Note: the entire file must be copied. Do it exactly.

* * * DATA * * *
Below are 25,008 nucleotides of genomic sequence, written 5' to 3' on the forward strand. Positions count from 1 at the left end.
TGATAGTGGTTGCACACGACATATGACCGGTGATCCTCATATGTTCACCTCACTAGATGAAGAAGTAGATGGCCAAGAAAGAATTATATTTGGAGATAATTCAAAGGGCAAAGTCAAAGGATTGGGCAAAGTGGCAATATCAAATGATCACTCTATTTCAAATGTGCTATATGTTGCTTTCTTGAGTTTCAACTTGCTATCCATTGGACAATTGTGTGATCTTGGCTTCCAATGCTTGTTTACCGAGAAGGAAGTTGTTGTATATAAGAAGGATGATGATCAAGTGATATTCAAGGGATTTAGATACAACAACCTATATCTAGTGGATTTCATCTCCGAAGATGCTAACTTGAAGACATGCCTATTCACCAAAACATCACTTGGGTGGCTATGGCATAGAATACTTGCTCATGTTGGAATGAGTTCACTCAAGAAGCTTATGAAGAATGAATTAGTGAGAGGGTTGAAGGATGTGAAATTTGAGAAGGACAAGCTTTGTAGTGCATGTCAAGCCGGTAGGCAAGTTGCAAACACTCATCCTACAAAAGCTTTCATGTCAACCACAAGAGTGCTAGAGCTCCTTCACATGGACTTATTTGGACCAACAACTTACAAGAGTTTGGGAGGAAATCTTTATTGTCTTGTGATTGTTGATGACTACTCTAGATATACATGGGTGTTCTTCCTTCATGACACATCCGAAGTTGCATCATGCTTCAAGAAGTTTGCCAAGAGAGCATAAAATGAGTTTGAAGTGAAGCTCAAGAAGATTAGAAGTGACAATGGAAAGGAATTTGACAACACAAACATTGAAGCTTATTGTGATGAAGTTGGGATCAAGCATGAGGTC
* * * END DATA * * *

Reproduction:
Below are 25,008 nucleotides of genomic sequence, written 5' to 3' on the forward strand. Positions count from 1 at the left end.
TGATAGTGGTTGCACACGACATATGACCGGTGATCCTCATATGTTCACCTCACTAGATGAAGAAGTAGATGGCCAAGAAAGAATTATATTTGGAGATAATTCAAAGGGCAAAGTCAAAGGATTGGGCAAAGTGGCAATATCAAATGATCACTCTATTTCAAATGTGCTATATGTTGCTTTCTTGAGTTTCAACTTGCTATCCATTGGACAATTGTGTGATCTTGGCTTCCAATGCTTGTTTACCGAGAAGGAAGTTGTTGTATATAAGAAGGATGATGATCAAGTGATATTCAAGGGATTTAGATACAACAACCTATATCTAGTGGATTTCATCTCCGAAGATGCTAACTTGAAGACATGCCTATTCACCAAAACATCACTTGGGTGGCTATGGCATAGAATACTTGCTCATGTTGGAATGAGTTCACTCAAGAAGCTTATGAAGAATGAATTAGTGAGAGGGTTGAAGGATGTGAAATTTGAGAAGGACAAGCTTTGTAGTGCATGTCAAGCCGGTAGGCAAGTTGCAAACACTCATCCTACAAAAGCTTTCATGTCAACCACAAGAGTGCTAGAGCTCCTTCACATGGACTTATTTGGACCAACAACTTACAAGAGTTTGGGAGGAAATCTTTATTGTCTTGTGATTGTTGATGACTACTCTAGATATACATGGGTGTTCTTCCTTCATGACACATCCGAAGTTGCATCATGCTTCAAGAAGTTTGCCAAGAGAGCATAAAATGAGTTTGAAGTGAAGCTCAAGAAGATTAGAAGTGACAATGGAAAGGAATTTGACAACACAAACATTGAAGCTTATTGTGATGAAGTTGGGATCAAGCATGAGGTC